• Three kayakers enjoying the river.

    Chattahoochee River

    National Recreation Area Georgia

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  • Rising River Waters Can Kill!

    Watch for rapidly rising river levels on the Chattahoochee River and its tributaries. Water released from dams and heavy rain can turn a day on the river into a tragedy! More »

  • Call for Water Release Schedule

    With colder temperatures you can expect longer and more frequent water releases. For water release schedule info, call 1-855-DAM-FLOW (1-855-326-3569) for Buford Dam and 404-329-1455 for Morgan Falls Dam. Save numbers to your cell! More »

Leave it to Mother Nature!

December 23, 2011 Posted by: Candice Larussa

During the midsummer heat, as the buzzing of insects was drowning out the incessant drone of cars on Johnson Ferry Road, CRNRA received a phone call from Colonial Pipeline regarding the wetland located at the closed parking lot at Johnson Ferry South.   If you haven't been out there lately, the flooding of 2009 created an amazing wetland. In 2 years' time this area has transformed from a dry, gravel wasteland of briars, overgrown fescue, and horseweed into a thriving wetland with beaver, herons, mergansers, and scores of frogs.

Wetland at Johnson Ferry unit.Colonial was concerned that the wetland waters were covering the control valve for the natural gas pipeline that runs underneath Johnson Ferry South and supplies the region with this valuable commodity. The water was three feet deep and, in the event of an emergency, would prevent ready access to the control valve. The issue couldn't be ignored without compromising the safety of the pipeline.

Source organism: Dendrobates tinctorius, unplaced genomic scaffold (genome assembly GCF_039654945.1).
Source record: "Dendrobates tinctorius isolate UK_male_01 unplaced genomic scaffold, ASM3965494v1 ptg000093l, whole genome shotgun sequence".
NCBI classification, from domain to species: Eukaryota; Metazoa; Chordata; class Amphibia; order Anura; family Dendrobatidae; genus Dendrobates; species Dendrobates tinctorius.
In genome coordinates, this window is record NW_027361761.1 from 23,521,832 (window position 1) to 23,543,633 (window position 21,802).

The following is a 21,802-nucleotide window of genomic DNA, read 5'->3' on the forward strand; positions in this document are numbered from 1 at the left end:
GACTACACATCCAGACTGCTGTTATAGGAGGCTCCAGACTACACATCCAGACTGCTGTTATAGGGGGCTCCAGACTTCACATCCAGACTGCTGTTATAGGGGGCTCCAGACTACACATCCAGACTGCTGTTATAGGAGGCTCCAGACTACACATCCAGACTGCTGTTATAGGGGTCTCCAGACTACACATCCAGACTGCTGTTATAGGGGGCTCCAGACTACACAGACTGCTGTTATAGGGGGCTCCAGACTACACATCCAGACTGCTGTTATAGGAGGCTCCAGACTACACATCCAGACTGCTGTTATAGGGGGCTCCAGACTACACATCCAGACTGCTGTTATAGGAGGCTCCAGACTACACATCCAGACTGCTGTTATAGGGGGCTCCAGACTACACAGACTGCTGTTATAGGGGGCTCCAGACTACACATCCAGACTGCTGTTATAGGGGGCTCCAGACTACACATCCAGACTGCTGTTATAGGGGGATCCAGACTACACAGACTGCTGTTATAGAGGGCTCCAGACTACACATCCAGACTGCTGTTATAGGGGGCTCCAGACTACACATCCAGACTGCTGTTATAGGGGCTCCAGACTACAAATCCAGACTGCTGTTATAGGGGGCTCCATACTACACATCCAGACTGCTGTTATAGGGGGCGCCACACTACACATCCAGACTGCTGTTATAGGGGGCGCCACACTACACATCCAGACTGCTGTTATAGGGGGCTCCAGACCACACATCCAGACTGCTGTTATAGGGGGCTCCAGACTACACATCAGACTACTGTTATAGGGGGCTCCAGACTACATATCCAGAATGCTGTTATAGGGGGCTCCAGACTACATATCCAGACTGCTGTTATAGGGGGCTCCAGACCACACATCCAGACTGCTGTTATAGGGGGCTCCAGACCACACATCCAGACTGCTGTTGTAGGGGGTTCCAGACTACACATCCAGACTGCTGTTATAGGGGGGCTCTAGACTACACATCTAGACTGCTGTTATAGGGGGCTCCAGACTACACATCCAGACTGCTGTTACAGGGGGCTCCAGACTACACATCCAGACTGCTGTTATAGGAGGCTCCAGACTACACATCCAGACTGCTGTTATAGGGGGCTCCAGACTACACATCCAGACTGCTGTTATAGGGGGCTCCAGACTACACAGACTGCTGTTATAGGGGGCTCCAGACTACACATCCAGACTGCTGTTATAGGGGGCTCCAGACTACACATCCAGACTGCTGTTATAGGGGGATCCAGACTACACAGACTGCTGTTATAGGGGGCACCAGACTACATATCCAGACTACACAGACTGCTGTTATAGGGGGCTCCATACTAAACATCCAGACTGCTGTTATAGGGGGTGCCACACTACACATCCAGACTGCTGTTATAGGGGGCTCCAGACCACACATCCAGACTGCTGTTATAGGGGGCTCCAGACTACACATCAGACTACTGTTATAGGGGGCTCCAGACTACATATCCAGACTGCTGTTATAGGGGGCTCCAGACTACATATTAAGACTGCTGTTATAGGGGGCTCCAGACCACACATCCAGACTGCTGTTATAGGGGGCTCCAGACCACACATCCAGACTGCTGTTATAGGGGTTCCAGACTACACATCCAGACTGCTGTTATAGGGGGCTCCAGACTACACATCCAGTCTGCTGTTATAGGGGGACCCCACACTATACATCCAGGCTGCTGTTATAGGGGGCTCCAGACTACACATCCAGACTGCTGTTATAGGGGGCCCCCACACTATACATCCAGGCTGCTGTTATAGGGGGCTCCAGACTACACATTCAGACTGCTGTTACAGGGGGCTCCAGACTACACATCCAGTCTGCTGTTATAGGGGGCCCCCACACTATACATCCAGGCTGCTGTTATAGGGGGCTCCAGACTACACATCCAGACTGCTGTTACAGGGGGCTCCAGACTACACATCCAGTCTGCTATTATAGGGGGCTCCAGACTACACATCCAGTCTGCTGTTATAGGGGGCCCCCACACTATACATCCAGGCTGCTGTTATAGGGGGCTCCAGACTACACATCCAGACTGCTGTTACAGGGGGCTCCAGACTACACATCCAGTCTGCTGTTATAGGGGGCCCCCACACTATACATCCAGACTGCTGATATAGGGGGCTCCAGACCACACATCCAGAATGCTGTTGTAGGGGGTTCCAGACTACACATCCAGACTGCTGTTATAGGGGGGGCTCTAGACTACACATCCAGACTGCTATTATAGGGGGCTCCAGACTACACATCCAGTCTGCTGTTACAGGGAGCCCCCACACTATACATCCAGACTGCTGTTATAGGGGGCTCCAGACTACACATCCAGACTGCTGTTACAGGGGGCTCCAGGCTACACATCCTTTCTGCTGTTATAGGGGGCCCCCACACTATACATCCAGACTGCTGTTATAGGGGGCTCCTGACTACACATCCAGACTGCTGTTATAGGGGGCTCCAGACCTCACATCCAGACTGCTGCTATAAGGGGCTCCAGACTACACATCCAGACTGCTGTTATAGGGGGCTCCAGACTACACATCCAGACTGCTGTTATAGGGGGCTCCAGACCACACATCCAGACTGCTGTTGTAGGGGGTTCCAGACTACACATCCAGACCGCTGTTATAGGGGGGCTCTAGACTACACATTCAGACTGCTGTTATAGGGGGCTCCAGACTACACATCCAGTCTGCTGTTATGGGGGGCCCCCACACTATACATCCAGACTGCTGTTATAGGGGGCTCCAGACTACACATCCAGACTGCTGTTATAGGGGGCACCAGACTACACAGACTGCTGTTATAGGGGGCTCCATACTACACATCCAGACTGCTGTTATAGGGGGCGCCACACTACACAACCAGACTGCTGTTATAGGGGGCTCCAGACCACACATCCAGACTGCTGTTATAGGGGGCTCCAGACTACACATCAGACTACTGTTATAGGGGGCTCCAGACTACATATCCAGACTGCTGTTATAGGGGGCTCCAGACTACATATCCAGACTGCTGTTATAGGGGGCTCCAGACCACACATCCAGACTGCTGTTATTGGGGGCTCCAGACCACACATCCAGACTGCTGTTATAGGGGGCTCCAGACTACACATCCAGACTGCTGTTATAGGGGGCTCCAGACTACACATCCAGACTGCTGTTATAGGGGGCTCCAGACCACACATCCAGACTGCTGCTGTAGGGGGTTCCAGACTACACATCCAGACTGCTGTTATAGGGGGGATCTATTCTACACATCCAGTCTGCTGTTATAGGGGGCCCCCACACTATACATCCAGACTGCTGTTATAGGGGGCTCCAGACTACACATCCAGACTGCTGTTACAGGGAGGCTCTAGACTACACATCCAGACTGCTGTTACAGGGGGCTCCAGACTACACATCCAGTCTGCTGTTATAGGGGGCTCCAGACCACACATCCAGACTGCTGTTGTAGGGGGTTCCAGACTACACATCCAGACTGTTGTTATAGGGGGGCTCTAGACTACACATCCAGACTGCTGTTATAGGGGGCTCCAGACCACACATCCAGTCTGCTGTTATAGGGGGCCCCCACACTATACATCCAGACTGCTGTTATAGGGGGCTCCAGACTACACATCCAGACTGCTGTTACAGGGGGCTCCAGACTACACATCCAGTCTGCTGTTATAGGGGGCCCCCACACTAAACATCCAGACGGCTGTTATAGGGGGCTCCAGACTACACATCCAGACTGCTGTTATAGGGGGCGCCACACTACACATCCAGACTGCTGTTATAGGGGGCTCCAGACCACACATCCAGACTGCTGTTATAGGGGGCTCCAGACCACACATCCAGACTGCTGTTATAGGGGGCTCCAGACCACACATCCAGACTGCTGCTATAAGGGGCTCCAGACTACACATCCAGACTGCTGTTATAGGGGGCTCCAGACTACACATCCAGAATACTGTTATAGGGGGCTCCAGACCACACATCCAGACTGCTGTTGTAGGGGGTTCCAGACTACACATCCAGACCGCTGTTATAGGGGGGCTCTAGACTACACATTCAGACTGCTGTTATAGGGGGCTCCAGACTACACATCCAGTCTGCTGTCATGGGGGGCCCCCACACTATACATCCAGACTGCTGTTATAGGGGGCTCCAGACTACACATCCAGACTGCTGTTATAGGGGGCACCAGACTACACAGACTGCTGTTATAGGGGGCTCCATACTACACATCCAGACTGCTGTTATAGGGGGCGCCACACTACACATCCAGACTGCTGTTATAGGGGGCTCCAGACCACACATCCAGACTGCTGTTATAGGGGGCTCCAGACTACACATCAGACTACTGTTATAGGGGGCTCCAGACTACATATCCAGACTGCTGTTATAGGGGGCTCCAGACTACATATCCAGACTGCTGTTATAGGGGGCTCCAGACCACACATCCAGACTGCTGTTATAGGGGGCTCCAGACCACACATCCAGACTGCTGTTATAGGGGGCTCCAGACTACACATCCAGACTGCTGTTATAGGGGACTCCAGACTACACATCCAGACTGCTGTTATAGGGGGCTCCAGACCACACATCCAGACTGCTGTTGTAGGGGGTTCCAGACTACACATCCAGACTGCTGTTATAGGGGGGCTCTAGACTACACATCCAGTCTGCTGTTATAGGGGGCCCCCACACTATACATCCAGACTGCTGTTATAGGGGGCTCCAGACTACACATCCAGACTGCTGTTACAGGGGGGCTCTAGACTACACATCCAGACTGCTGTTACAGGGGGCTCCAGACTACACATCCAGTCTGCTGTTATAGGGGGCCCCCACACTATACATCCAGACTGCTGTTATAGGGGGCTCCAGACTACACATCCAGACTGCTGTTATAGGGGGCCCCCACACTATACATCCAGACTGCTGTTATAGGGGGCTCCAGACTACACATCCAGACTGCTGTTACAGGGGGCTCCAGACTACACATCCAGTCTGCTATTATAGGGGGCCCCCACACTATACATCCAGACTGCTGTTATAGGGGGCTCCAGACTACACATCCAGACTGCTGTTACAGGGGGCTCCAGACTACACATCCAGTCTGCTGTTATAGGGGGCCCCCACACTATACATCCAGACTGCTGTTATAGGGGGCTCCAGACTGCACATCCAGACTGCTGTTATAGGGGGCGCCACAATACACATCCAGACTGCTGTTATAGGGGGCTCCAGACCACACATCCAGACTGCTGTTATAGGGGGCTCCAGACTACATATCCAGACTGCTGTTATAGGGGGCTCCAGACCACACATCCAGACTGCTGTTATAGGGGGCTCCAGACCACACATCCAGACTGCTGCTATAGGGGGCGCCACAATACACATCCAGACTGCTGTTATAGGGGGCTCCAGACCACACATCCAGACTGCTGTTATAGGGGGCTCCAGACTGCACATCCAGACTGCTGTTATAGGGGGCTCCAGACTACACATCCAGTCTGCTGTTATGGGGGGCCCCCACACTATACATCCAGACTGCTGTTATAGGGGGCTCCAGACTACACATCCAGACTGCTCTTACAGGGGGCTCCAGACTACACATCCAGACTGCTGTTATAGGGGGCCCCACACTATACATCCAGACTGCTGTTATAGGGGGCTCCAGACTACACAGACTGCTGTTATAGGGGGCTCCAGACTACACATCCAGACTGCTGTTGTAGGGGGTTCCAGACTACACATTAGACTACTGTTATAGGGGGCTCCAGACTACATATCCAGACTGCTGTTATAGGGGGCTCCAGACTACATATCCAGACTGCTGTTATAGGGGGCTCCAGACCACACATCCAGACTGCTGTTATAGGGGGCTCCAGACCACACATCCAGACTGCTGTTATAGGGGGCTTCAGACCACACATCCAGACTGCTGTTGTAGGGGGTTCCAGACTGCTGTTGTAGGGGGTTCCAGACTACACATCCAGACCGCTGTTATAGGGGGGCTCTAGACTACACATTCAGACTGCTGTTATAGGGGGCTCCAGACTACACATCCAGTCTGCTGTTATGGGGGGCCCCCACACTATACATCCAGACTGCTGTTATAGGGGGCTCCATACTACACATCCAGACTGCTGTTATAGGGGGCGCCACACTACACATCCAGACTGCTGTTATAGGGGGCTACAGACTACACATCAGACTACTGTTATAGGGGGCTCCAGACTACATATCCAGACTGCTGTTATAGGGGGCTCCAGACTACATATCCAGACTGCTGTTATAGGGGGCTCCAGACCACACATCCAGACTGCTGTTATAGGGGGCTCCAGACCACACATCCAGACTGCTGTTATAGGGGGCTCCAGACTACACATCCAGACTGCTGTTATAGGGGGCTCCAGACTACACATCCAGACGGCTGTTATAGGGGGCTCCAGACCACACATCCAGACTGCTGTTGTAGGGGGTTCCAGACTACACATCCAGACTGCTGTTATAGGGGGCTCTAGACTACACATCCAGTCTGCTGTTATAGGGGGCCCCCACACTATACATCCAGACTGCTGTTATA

In order to reduce the water level in the wetland, existing canals were opened and a new one dug to drain the water covering the valve; the wetland didn't have to be dry, just shallow enough for the flat orange top to be observed from a surveillance plane and to enable an operator to walk to it.

SRM has been monitoring the water quality just downstream for the past 3 years so we knew that there was an old shut-off valve for an abandoned farm pond just below this site. So with help from Colonial, we plugged it, and allowed this area to receive most of the water drained from the upper site.  Voila! A new wetland complex was born.


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Did You Know?

Rock overhang at Island Ford - Photo by Matt Harr

Prehistoric people would shelter under the large rock overhangs found along the Chattahoochee River. Indian village sites once flourished along this rich corridor of fertile soils.